In a post from January 2021, we asked, “What is the future of remote work really?” and we shared info from our friends at AIRINC who had produced a benchmark report entitled, The Future of Remote Work and COVID-19’s Impact on Mobility. The report shared how 86% of respondents anticipated that remote-work requests would increase in 2021, while only 34% of companies report currently having a remote-work policy. A lot has happened since then and companies have had to address employee requests to work from different locations, many of which are in different countries creating some very unique, interesting and challenging compliancy issues that need to be considered.
Entering Q4 of 2023, global mobility programs are more and more being called to support remote work. Mobility teams are involved with reviewing specific situations, creating policies, and managing individual requests for international remote work. One of Plus’s clients reported having nearly 200 self-initiated requests from employees for global remote work in Q1 alone. Navigating each country’s local employment laws, work permits and visas, and payroll/tax regulations (including social security contributions) is complicated, and can create tax risks for companies and employees. Non-compliance can lead to costly penalties. Health, safety, insurance, and data protection have to be considered too! You can see why companies are leaning into global mobility expertise for supporting all of this!
Well, AIRINC has a new benchmark survey out, titled “International Remote Work“, that reviews how companies are responding when employees perform their existing job duties from a different country than where the physical worksite is located. They share that while the majority of companies allow for international remote work (52%), only 11% actually see it as something to make the company stand out.
Looking at Philosophy and Approach:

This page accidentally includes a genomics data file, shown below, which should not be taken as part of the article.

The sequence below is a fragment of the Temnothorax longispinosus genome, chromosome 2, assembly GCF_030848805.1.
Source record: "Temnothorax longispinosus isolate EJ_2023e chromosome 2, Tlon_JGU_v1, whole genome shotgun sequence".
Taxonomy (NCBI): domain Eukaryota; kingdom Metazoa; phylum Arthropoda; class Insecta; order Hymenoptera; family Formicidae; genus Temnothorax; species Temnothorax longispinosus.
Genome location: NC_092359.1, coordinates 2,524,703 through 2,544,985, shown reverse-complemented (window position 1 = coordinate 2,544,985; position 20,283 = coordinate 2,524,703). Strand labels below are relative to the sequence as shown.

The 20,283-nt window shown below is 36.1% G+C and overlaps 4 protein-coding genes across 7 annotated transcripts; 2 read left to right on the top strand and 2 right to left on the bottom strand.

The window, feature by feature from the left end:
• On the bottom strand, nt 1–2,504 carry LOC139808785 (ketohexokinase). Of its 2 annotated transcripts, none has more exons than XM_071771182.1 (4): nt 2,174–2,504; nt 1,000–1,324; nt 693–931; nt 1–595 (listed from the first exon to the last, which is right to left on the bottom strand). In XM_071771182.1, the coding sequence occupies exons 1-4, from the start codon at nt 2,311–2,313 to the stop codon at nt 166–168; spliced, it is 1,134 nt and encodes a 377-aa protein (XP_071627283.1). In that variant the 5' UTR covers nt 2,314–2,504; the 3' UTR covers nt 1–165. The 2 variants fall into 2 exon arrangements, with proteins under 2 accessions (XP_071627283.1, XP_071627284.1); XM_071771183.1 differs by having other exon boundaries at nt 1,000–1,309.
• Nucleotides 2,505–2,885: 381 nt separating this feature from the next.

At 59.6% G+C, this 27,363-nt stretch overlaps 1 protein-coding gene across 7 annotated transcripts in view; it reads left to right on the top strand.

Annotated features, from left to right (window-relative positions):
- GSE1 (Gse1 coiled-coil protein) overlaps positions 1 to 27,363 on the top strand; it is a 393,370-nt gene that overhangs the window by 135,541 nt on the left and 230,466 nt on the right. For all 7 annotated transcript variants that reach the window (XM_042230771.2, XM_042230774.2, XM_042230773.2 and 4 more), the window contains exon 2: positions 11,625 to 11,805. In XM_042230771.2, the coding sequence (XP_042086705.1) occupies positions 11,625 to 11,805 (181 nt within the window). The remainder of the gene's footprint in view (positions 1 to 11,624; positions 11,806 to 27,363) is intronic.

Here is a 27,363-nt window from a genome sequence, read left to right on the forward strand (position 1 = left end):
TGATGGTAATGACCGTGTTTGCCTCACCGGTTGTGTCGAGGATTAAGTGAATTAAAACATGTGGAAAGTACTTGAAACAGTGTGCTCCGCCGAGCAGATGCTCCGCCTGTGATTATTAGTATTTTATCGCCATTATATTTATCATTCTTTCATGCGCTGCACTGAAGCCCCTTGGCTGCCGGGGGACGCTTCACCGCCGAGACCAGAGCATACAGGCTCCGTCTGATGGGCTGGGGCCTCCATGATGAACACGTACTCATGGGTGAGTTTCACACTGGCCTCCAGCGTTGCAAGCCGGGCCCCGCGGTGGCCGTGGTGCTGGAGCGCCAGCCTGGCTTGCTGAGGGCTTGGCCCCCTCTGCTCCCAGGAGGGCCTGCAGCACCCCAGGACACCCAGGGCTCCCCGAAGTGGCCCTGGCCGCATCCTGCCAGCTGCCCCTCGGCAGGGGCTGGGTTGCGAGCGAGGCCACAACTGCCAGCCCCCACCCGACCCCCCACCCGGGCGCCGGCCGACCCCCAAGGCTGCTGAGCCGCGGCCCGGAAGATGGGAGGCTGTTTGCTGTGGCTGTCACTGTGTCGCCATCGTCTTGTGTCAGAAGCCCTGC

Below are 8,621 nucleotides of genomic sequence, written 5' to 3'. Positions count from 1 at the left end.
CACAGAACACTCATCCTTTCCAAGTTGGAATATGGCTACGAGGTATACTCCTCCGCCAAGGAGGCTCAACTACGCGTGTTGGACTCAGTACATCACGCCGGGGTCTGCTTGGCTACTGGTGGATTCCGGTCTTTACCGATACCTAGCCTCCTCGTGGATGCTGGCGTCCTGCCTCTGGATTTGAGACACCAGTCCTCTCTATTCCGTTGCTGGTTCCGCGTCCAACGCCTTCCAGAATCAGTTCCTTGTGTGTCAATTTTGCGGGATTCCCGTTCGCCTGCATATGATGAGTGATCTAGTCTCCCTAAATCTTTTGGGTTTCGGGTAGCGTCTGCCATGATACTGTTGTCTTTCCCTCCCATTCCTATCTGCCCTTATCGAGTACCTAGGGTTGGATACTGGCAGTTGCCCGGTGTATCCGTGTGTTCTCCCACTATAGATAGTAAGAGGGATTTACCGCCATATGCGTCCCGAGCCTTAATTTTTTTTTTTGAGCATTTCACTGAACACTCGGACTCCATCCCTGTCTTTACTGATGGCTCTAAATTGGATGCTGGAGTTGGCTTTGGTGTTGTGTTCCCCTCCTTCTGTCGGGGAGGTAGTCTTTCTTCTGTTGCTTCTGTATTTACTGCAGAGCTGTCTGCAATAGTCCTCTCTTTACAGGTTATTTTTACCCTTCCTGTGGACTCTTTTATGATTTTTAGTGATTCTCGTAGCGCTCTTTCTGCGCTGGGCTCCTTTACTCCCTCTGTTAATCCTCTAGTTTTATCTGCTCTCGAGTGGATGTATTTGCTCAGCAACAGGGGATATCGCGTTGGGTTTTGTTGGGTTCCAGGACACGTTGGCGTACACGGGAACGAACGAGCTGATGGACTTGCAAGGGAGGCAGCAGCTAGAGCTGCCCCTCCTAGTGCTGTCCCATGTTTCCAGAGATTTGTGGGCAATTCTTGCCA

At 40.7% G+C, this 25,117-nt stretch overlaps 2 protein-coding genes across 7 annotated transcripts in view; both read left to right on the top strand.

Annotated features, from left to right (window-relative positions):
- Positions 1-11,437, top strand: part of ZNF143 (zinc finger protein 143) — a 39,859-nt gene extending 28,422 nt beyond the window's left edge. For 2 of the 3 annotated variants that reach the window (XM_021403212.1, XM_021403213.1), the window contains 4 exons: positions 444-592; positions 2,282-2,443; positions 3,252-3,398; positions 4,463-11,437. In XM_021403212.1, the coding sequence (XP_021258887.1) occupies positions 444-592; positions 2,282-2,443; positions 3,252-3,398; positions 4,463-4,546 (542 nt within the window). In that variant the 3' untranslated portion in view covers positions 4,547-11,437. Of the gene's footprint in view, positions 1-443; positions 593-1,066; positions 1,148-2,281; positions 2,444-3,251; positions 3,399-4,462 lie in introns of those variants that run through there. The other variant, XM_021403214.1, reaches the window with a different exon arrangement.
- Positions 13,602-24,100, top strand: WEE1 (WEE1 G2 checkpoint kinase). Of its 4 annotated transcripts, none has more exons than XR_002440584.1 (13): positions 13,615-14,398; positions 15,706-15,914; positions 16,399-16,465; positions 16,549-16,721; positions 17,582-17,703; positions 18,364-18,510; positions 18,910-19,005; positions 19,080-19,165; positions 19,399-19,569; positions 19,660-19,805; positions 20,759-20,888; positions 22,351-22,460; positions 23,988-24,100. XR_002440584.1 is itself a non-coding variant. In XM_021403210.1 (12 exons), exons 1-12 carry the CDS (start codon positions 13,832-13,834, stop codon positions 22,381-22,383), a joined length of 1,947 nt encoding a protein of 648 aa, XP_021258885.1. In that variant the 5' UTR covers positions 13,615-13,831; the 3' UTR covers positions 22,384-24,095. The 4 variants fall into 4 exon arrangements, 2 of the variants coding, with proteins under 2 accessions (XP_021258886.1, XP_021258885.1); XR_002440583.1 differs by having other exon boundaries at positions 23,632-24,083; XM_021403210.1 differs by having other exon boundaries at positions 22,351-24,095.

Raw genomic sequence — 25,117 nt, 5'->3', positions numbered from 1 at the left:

At 35%, the largest percentage of respondents handle remote work requests on a case-by-case basis, while 32% have a formal policy and process in place. And nearly 20% simply do not allow it all.
The majority of companies have global mobility as the responsible function at 56%.
Many companies (44%) are tracking the requests, with another 28% using a technology to do so. However, nearly 30% are not tracking at all.
It’s also interesting to see that while many companies are allowing international remote work, only 11% are promoting it and using it as a differentiator:
Only one out of ten companies felt the their organization was really using international remote work to help the company attract and retain talent. Another three in ten somewhat agreed the company was tapping it to support talent attraction and retention.
Looking at Guidelines and Compliance:
More companies (34%) only allow remote work for a certain number of cumulative days, with another 29% varying what they allow by location on handling it in a case-by-case basis.
Of those that allow for a specific amount of days cumulative within a 12 month period, 28% allow 20 days, 26% allow 30 days, and 20% allow for 10 days.
For locations where the company has no entity, nearly 40% handle this on a case-by-case basis, nearly 30% allow it, and nearly the same do not allow it at all.
Payroll challenges are then an issue that stops things or where a work around has to be considered. For those that get the option, nearly 70% maintain their home salary, 10% get a new “host” country based salary, while almost 20% get figured out one case at a time.
When it comes to tax and immigration, the employee is the one responsible for more of companies with 44% being responsible for paying any additional income tax costs that get triggered and 42% having to be responsible for arranging and paying for all immigrations costs.
Ranging from short-duration “work-ations” to permanent remote work arrangements, there is a wide variety of ways that employees can work from anywhere. Although the majority of companies allow international remote work, only 11% actively promote it as an employee differentiator. Most organizations (over 70%) that endorse remote work have a formal policy governing it. For those that permit but don’t promote it, there’s a general sentiment that if remote work is occurring– even if it’s not actively encouraged – there should at least be procedures or guidelines in place instead of being handled on a case-by-case basis.